Do Churches Care About Their Youth?

One thing is clear: research reveals that many church leaders seem genuinely concerned about the number of youth who choose to no longer attend or affiliate with a faith community.  The problem is scary real.
What’s even scarier, however, is the evidence that these same church leaders may actually be more concerned about the problem than they are about the youth themselves.  A recent study of over 10,000 churches discovered that members at most of these churches did not empathize with the youth and were not able or willing to walk in their shoes.
Do you wonder if the members at your church care about the youth? Ask a sampling of youth several simple questions:
  • How many adults who are not family or family friends call you by your first name?
  • Will anyone notice if you stop attending your church?
  • Do you have a relationship with an adult from the church?
Please share your findings with me at Generation Spark. We can help your church show youth they matter.
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“We want to be heard.”

America’s youth are sending a message: “We want to be heard.”

I wonder…when will disaffected youth stage walk-outs at their churches?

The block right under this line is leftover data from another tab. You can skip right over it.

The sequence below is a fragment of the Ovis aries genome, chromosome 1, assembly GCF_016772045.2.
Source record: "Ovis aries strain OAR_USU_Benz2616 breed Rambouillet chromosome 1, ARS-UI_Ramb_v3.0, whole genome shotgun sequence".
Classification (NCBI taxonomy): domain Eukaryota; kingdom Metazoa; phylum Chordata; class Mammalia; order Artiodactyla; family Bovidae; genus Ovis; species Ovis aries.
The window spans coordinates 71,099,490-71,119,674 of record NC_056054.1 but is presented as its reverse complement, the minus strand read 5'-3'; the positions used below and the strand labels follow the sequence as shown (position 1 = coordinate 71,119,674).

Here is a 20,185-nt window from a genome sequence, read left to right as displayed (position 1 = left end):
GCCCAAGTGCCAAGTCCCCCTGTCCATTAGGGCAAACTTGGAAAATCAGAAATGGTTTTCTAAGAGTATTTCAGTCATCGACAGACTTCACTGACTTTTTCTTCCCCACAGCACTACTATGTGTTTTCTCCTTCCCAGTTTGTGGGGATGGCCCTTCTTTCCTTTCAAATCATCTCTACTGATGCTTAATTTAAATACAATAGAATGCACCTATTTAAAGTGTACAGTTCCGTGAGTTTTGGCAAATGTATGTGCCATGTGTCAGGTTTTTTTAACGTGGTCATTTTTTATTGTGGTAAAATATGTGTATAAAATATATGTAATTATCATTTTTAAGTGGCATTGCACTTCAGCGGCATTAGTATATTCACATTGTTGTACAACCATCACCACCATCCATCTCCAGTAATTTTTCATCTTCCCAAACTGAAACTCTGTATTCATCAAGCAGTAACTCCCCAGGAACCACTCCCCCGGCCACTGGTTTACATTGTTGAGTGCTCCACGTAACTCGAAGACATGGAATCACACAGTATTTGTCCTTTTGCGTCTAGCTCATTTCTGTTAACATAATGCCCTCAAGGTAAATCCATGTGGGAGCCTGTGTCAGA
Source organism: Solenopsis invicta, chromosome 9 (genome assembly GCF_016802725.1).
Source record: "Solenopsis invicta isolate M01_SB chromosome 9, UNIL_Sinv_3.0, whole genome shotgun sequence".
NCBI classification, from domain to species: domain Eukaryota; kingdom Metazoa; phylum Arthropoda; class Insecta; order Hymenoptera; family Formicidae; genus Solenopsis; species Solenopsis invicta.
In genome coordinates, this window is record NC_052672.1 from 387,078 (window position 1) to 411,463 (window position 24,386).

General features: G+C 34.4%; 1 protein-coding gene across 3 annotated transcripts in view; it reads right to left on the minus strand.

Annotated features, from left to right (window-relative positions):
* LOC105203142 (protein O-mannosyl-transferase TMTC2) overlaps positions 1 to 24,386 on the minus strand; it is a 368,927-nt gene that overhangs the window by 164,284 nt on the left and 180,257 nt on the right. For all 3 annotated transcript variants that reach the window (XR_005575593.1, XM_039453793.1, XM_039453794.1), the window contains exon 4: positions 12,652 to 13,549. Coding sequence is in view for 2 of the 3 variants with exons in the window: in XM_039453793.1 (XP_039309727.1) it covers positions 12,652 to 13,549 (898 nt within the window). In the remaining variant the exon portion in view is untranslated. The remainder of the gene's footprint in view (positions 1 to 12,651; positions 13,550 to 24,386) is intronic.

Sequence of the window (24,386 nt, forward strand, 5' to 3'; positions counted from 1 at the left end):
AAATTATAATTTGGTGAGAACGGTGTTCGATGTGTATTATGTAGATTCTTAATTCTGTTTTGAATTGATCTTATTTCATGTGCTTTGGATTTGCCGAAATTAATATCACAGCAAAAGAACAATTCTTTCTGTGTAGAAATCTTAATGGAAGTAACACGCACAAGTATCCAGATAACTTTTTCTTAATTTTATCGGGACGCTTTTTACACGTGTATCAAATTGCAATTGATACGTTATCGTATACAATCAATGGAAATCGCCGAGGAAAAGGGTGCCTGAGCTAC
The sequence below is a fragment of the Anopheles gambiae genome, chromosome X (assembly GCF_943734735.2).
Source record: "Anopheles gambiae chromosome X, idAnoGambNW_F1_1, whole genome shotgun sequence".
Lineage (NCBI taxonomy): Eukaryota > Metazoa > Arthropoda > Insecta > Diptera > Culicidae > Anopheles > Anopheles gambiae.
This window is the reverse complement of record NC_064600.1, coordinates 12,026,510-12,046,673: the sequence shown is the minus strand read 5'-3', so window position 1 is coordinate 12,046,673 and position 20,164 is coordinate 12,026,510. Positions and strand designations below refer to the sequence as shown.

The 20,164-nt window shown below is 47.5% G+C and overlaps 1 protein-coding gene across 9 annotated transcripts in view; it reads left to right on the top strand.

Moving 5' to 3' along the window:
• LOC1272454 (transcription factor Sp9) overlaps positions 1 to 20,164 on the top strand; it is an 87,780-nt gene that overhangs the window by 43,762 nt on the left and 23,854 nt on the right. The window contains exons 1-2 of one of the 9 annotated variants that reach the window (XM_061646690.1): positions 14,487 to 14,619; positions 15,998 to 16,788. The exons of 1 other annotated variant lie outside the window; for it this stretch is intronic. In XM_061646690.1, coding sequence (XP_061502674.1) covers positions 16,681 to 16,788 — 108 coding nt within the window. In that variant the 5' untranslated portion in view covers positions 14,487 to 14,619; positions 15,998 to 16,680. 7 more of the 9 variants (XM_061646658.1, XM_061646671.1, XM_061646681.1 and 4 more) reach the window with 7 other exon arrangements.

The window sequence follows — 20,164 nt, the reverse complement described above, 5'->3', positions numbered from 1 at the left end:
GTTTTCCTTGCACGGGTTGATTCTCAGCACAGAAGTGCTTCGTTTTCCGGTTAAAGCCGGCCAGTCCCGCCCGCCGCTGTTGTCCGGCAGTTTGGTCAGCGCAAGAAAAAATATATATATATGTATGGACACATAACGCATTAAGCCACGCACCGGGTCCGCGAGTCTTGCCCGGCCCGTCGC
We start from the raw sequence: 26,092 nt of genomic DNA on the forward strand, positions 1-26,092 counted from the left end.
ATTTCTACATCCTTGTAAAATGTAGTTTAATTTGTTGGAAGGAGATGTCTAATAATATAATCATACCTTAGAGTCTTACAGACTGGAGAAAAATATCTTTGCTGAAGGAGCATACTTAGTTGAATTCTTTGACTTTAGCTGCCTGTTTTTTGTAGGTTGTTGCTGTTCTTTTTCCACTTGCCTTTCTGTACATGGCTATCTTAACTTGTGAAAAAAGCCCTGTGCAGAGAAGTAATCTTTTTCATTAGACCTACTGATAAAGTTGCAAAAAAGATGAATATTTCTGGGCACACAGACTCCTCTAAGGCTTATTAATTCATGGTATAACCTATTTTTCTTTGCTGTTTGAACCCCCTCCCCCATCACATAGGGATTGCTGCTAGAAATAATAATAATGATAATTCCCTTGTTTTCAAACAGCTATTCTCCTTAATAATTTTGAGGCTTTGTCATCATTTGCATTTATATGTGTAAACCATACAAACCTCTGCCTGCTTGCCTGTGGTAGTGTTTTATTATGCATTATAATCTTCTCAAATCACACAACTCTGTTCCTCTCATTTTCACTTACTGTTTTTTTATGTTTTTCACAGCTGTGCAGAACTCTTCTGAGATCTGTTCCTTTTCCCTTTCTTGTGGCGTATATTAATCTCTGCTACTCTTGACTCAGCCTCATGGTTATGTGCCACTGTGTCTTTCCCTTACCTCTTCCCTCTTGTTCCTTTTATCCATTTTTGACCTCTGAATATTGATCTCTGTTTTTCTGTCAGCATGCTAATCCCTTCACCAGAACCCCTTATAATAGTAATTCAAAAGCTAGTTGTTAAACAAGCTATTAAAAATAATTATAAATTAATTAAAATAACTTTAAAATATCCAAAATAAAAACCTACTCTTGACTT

This question came to mind as I observed unprecedented numbers of youth nationwide leading protests against gun violence that killed 17 people at a Florida high school on February 14.  Triggered by a senseless act of violence, the students’ actions were directed at authority figures—the big people they have been told they can trust—who seem to care more about gun rights than child safety.  These words, spotted in a sea of protest signs, gripped my heart: “Why must we be the adults?”

The students tell us “enough is enough,” a mantra heard following every school shooting since the massacre at Columbine. With more than 150,000 children (Washington Post) experiencing a shooting at their schools since 1999, a reasonable person would conclude that change is imminent.  But legislators have clearly not had enough and are unlikely even now to change gun laws or protect the children.

Abby Kiesa (Center for Information and Research on Civic Learning and Engagement) observes that these teenagers insist on being heard. They “want the country to be better so they are going to stand up to make it better.”

At Generation Spark, a ministry designed to help churches engage and retain more youth, we hear these same words from youth.  “The church doesn’t listen to us,” they complain. “We don’t even feel we belong.”

I wonder…when will disaffected youth stage walks-outs at their churches?  Oh, wait, they are already doing that, with 70% of them leaving churches every year.